I knew I wasn't going to read The One for any deep, philosophical glimpses into a post-apocalyptic society; hey, we're talking a royal version of The Bachelor here, correct? But for what it is, The One is an enjoyably light read that intrigued me enough to gulp it down in two short afternoons. As with most escapist reading, it accomplished its goal in that respect very well.
If you're reading this review, you know the basics of how we got to this point: America is one of four young women left vying for the attention and potential marriage of Prince Maxon. Throughout the first two books, America's been inching toward a true relationship with Maxon, despite her feelings for childhood boyfriend, Aspen. In this final installment, she's decided to fight for him, though of course the road isn't smooth. Despite Maxon's protestations of his intentions to choose America, she frequently messes things up and acquires the wrath of the king in the process. There's also two rebellions going on, and somehow America finds herself in the middle of negotiations that may bring down the caste system once and for all.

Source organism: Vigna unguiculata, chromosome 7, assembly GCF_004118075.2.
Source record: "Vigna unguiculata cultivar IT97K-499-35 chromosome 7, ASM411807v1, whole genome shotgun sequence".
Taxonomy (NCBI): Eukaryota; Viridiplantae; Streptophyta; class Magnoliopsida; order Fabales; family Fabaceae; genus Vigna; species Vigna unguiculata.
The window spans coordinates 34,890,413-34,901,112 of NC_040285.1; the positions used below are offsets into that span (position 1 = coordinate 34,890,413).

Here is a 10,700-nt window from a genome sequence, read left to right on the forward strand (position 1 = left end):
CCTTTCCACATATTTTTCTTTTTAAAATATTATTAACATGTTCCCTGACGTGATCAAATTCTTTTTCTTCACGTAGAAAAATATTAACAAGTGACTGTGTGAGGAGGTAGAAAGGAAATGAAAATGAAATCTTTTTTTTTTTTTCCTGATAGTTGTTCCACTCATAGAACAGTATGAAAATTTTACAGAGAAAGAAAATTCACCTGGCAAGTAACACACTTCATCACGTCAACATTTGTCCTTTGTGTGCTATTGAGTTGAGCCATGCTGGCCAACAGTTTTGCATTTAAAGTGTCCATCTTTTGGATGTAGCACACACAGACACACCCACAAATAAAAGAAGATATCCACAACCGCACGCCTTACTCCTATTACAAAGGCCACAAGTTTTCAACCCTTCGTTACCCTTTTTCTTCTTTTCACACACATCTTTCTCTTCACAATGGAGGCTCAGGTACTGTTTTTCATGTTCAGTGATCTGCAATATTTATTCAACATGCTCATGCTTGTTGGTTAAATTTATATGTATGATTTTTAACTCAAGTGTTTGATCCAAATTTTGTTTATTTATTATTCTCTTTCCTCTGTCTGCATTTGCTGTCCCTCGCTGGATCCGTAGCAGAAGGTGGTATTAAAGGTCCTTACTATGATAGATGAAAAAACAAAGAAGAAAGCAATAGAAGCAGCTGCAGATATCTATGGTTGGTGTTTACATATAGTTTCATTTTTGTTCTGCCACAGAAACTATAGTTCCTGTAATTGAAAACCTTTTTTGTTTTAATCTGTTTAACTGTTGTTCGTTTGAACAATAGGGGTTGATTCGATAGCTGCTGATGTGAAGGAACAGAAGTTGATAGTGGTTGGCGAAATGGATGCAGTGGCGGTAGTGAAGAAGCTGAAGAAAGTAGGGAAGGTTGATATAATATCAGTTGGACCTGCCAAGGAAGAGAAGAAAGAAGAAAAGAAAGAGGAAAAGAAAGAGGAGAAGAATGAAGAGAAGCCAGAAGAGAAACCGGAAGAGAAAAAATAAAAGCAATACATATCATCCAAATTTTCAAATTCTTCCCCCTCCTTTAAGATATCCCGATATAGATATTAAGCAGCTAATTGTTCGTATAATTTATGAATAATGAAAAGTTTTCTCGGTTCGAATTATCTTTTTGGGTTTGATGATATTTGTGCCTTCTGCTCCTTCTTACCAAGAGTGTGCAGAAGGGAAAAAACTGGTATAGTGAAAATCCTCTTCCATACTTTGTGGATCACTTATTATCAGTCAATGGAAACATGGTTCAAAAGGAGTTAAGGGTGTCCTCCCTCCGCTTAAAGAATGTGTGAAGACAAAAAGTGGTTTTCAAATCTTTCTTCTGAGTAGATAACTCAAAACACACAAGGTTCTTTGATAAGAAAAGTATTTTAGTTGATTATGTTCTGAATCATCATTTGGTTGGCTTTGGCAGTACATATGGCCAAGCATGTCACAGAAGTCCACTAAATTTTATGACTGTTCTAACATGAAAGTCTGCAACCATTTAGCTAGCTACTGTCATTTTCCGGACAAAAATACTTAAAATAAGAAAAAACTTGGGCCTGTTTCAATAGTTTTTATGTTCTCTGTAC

While I loved this story--it's hard not to--the constant fighting between America and Maxon, complete with about 5000 misunderstandings, eventually wore at me. I like a good, headstrong, righteous heroine, but America spent a lot of time making things worse when they didn't have to be. Frankly, from a slightly more mature standpoint, I can't see this marriage working out in the long term if these two don't learn to build on what they have and stop bickering over past slights. But that's the beauty of the novel once again...I don't have to worry about those things because the story itself isn't about that. It's about two young people who aren't perfect finding one another when they least expect to and learning how to make a difference in lives. I could bemoan the fact that we didn't get a lot of closure on the rebellion aspect, and that there was really no point to some of the incidents, but that would just be a distraction from my overall enjoyment of Cass's writing and the storyline itself. Definitely fun and surprisingly touching at times, this series is one I'd have no problem recommending when you're in the mood for light reading.